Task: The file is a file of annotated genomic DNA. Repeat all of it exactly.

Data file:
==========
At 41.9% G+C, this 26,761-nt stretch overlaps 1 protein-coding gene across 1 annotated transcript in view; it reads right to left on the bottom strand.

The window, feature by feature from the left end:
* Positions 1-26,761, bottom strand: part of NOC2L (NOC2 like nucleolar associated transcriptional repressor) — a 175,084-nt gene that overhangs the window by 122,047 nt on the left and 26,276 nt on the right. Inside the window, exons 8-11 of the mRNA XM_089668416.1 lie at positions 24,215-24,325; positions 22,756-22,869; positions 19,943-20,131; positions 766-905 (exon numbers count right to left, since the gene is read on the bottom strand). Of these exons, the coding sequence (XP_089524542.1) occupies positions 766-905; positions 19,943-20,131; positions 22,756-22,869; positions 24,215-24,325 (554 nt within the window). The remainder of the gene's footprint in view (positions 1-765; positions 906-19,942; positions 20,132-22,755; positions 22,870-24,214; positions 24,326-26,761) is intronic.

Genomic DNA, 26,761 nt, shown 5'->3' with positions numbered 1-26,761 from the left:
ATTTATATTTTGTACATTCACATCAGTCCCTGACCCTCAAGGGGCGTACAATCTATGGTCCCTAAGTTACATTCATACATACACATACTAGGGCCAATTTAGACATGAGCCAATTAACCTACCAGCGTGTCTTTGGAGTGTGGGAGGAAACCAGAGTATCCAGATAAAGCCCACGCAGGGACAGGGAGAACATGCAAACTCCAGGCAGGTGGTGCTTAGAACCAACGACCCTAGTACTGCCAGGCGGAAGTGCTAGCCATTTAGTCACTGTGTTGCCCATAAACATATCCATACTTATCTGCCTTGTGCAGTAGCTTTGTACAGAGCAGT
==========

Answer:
At 41.9% G+C, this 26,761-nt stretch overlaps 1 protein-coding gene across 1 annotated transcript in view; it reads right to left on the bottom strand.

The window, feature by feature from the left end:
* Positions 1-26,761, bottom strand: part of NOC2L (NOC2 like nucleolar associated transcriptional repressor) — a 175,084-nt gene that overhangs the window by 122,047 nt on the left and 26,276 nt on the right. Inside the window, exons 8-11 of the mRNA XM_089668416.1 lie at positions 24,215-24,325; positions 22,756-22,869; positions 19,943-20,131; positions 766-905 (exon numbers count right to left, since the gene is read on the bottom strand). Of these exons, the coding sequence (XP_089524542.1) occupies positions 766-905; positions 19,943-20,131; positions 22,756-22,869; positions 24,215-24,325 (554 nt within the window). The remainder of the gene's footprint in view (positions 1-765; positions 906-19,942; positions 20,132-22,755; positions 22,870-24,214; positions 24,326-26,761) is intronic.

Genomic DNA, 26,761 nt, shown 5'->3' with positions numbered 1-26,761 from the left:
ATTTATATTTTGTACATTCACATCAGTCCCTGACCCTCAAGGGGCGTACAATCTATGGTCCCTAAGTTACATTCATACATACACATACTAGGGCCAATTTAGACATGAGCCAATTAACCTACCAGCGTGTCTTTGGAGTGTGGGAGGAAACCAGAGTATCCAGATAAAGCCCACGCAGGGACAGGGAGAACATGCAAACTCCAGGCAGGTGGTGCTTAGAACCAACGACCCTAGTACTGCCAGGCGGAAGTGCTAGCCATTTAGTCACTGTGTTGCCCATAAACATATCCATACTTATCTGCCTTGTGCAGTAGCTTTGTACAGAGCAGT